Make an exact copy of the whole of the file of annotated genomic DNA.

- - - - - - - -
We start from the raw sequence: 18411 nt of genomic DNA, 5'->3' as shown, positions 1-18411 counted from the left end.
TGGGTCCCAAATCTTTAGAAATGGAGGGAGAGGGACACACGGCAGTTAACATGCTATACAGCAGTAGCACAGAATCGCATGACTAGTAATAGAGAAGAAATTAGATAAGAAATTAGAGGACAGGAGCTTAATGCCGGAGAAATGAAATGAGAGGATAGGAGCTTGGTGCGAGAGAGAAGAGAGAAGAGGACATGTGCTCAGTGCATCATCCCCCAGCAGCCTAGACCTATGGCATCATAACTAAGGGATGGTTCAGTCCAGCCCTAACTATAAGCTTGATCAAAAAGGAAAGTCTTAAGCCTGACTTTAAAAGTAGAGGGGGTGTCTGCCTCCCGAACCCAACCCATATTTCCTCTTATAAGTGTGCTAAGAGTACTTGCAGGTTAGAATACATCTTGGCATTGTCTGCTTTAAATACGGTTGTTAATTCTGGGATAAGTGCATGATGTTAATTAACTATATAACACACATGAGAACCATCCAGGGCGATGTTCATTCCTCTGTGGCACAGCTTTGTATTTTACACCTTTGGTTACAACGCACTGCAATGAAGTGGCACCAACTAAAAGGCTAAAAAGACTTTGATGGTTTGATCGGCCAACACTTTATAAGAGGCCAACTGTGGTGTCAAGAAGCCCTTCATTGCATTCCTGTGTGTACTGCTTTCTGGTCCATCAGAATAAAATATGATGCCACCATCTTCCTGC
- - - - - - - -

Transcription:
We start from the raw sequence: 18411 nt of genomic DNA, 5'->3' as shown, positions 1-18411 counted from the left end.
TGGGTCCCAAATCTTTAGAAATGGAGGGAGAGGGACACACGGCAGTTAACATGCTATACAGCAGTAGCACAGAATCGCATGACTAGTAATAGAGAAGAAATTAGATAAGAAATTAGAGGACAGGAGCTTAATGCCGGAGAAATGAAATGAGAGGATAGGAGCTTGGTGCGAGAGAGAAGAGAGAAGAGGACATGTGCTCAGTGCATCATCCCCCAGCAGCCTAGACCTATGGCATCATAACTAAGGGATGGTTCAGTCCAGCCCTAACTATAAGCTTGATCAAAAAGGAAAGTCTTAAGCCTGACTTTAAAAGTAGAGGGGGTGTCTGCCTCCCGAACCCAACCCATATTTCCTCTTATAAGTGTGCTAAGAGTACTTGCAGGTTAGAATACATCTTGGCATTGTCTGCTTTAAATACGGTTGTTAATTCTGGGATAAGTGCATGATGTTAATTAACTATATAACACACATGAGAACCATCCAGGGCGATGTTCATTCCTCTGTGGCACAGCTTTGTATTTTACACCTTTGGTTACAACGCACTGCAATGAAGTGGCACCAACTAAAAGGCTAAAAAGACTTTGATGGTTTGATCGGCCAACACTTTATAAGAGGCCAACTGTGGTGTCAAGAAGCCCTTCATTGCATTCCTGTGTGTACTGCTTTCTGGTCCATCAGAATAAAATATGATGCCACCATCTTCCTGC